Otherwise it may still be described as "quiet" in a non-literal sense: apart from the presence of tradesmen there is no evidence of any other activity. I suppose that is what the inhabitants value and want to preserve. A ten minute walk away is Fenton House - an elegant 17th century townhouse, lovingly preserved by the National Trust. Yesterday I bought some early apples from its orchard and ate one in its perfect garden while watching the bees rummage through the multi-coloured blooms. Who would want to change such a pleasing setting?

But I haven't been spending all my days sitting in gardens: I also took a train to the south coast to meet with my room-mate from another era, forty years ago. We hadn't seen each other in all that time and, although age had made itself apparent in his physical being, there was no change in his charming demeanour. He lives now in a "quiet leafy suburb" and during our reminiscences he told me that he is very happy there and that he prefers things not to change (even though he accepts the futility of this hope). Like most of us he lives in an inherited habitat, one made by previous generations to suit the ways in which they lived. We may tinker with the layout, modernise the facilities and update the decor, but otherwise we are constrained - physically and psychologically - by the buildings and infrastructure we inhabit. To what extent do they define the way we live?

I got some sort of an answer when I visited another National Trust house near Esher. Just before WW II the architect Patrick Gwynne persuaded his parents to let him demolish the Victorian family house and build a replacement, in the same grounds but further away from the increasingly busy Portsmouth Road. This was The Homewood, a modernist triumph - and I say triumph because there was and still is so much resistance to the notion of modernist architecture in our domestic dwellings. He did not compromise on the principle of designing a sleek “machine for living”, so much so that, during our guided tour of the house, some commented on the “eccentricity” of his rigour. The house was tailored to the life he wanted to lead and he was fortunate to be wealthy enough to indulge his convictions.

Patrick Gwynne lost his parents soon after the house was completed. He lived there, never marrying, with his sister whom he outlived. Without offspring he was able to refine the house further to suit his own purposes and ideals which otherwise might have become diluted. His architectural practice was successful but he was never commissioned to replicate the design of The Homewood. Perhaps his vision of the perfect house was too extreme - or even alien - for others to contemplate. It would have suited me.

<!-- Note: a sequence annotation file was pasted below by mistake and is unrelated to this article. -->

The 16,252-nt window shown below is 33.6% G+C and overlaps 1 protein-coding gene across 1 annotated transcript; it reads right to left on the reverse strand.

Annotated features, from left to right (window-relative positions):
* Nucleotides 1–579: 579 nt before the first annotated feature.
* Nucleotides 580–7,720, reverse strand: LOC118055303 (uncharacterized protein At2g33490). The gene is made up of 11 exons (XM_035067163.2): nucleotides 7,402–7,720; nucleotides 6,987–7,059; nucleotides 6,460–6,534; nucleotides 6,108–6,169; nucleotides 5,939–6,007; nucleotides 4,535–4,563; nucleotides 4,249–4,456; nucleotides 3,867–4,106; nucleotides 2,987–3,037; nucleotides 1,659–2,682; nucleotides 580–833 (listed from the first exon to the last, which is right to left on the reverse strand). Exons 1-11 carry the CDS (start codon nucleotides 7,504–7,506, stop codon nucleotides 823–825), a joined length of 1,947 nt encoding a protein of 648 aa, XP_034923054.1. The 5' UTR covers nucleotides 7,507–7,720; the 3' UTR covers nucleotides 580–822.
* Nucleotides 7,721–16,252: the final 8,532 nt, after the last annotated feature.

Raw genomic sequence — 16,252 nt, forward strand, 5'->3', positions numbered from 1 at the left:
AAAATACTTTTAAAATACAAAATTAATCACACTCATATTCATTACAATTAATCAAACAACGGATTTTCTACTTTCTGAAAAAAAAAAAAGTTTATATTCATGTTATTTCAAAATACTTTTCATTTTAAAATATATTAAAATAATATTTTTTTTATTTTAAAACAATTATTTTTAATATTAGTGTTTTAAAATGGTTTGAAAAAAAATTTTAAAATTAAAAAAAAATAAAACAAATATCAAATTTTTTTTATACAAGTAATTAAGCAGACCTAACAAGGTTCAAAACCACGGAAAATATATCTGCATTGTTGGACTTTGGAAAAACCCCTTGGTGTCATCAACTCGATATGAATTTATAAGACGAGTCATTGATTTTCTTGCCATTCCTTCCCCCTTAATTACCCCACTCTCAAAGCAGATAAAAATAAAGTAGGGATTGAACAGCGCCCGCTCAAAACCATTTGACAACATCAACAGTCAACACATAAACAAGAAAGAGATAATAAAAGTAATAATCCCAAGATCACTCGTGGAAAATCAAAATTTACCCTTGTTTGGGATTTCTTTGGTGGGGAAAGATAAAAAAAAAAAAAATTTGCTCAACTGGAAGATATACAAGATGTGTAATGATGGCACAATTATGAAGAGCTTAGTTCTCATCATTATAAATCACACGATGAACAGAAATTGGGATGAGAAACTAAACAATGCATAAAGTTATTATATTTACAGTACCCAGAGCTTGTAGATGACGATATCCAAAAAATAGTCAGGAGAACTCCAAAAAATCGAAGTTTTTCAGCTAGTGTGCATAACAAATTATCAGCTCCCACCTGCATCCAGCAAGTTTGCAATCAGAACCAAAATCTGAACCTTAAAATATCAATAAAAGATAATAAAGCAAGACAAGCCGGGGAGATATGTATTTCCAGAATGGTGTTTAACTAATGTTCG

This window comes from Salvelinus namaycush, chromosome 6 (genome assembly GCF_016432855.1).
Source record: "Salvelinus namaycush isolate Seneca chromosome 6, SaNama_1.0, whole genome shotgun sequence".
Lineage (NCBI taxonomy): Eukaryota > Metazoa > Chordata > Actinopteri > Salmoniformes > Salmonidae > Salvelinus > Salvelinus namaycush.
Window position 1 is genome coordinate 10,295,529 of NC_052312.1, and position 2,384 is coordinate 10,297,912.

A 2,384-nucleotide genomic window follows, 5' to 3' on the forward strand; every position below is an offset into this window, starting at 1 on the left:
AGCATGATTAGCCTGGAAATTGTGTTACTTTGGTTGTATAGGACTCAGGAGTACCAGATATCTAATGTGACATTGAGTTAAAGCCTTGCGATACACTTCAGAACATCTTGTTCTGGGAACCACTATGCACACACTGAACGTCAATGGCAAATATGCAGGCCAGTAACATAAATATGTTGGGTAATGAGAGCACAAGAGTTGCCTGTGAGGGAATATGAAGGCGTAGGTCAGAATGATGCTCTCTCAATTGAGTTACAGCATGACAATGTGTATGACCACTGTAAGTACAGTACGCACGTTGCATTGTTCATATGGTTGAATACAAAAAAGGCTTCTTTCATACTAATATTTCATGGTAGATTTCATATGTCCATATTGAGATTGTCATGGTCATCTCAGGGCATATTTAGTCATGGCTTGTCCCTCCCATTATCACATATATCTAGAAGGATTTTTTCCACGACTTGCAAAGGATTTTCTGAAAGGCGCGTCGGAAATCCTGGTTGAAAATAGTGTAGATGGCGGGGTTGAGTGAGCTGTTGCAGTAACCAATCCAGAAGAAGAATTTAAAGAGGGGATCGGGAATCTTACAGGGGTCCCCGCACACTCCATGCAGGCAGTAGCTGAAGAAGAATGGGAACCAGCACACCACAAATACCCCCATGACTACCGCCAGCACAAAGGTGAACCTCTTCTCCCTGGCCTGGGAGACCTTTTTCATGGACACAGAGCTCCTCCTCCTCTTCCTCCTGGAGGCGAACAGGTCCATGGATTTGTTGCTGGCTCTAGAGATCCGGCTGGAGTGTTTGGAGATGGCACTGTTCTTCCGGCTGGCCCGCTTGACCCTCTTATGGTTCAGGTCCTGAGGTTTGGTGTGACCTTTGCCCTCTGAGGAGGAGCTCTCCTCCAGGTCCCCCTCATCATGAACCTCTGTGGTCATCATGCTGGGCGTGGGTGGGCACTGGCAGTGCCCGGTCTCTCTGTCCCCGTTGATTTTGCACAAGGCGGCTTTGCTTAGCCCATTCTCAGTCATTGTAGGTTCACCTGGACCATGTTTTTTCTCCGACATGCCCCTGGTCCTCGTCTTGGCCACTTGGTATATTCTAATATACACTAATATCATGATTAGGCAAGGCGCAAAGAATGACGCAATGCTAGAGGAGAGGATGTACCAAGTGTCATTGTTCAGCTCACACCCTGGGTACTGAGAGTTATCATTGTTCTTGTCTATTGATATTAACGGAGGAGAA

But there was one thing he couldn't control: walking around the immaculate and thoughtfully landscaped gardens I noticed that that there was no escaping the intrusion of traffic noise from the Portsmouth Road.

The Homewood

Saturday, 2 August 2014

Let's Have a Big Round of Applause for...

I attended my friends' wedding last week and, although it was a lay ceremony, several elements of it resembled the traditional Christian format: for example, the venue - a splendidly elaborate Unitarian church. At the end, when they walked down the aisle newly-wed, we broke into a round of applause. It seemed the thing to do at the time but, on reflection, I'm not so sure it was. I think of applause as being a form of reward for the efforts of those who have earned it - people who win races, sing arias or otherwise excel by honing their skills in order to achieve remarkable things. Newly-weds don't really qualify on these criteria.

In the course of traditional weddings conducted in church, behaviour is prescribed according to the ceremonial format: everyone is told exactly what to do and guests are not encouraged to deviate from the script. There are no spontaneous gestures except for discreet smiles and nods towards the bride and groom as they pass up and down the aisle. Congratulations are given personally, outside the church. But with more relaxed formats evolving, there can be ambiguity as to how we, the guests, should express our congratulations. If there are no instructions we must ad-lib as best we can. It would be helpful if someone would compose a special song - a bit like Happy Birthday - which we can all sing together at the end of proceedings. I so want to do the right thing.

The next day we were on the London train for a scheduled stay in Hampstead. I had earlier read a newspaper article entitled Another French Bakery Opens in Hampstead which explained that this proliferation is due to the increasing number of French people who are choosing to live there. Since a disproportionate part of my time is spent grumbling about the poor quality of the bread available in shops and trying to track down the real stuff, i.e. made with good flour, additive-free and slow-risen, this constituted a good-news story for me as well as the émigrés. The French may have their weak points but baking is not among them.

We alighted at Hampstead tube station and made our way to the lift among a gaggle of young French people. Emerging on to the busy, sunlit street the first sound we heard was that of a busker playing the accordion. He was wringing out the kind of sentimental tunes which I always associate with the soundtracks to those old, black and white films set in Paris. He might have been wearing a beret and a neckerchief - or I might have imagined it. All around us was the exuberant sound of French being spoken, interspersed by occasional fragments of conversation in our native tongue.

 And there were the bakeries, three of them within a hundred yards (or perhaps I should use metres) of where we stood, their showy window displays flaunting their foreign origins and shaming their dowdy neighbours. I imagined the manager of the faux French Café Rouge nearby growing daily more anxious about his declining takings.

I feasted visually on the pastries, tarts and gateaux meticulously arranged in symmetrical, colour-coded arrays. I planned a delicious picnic hamper full of fare selected from the stacks of baguettes, rolls and croissants artfully slit and stuffed generously with cheese, charcuterie and salad.

And then there was the bread, piled into wicker baskets, stashed into wooden cubby holes or perched on the counter-tops: white sourdough, sourdough with 15% rye, wholemeal for toast, spelt with sunflower seeds, walnut and apricot boules, pain de compagne and olive-stuffed sticks. If I were a spontaneous person I might have burst into delighted applause.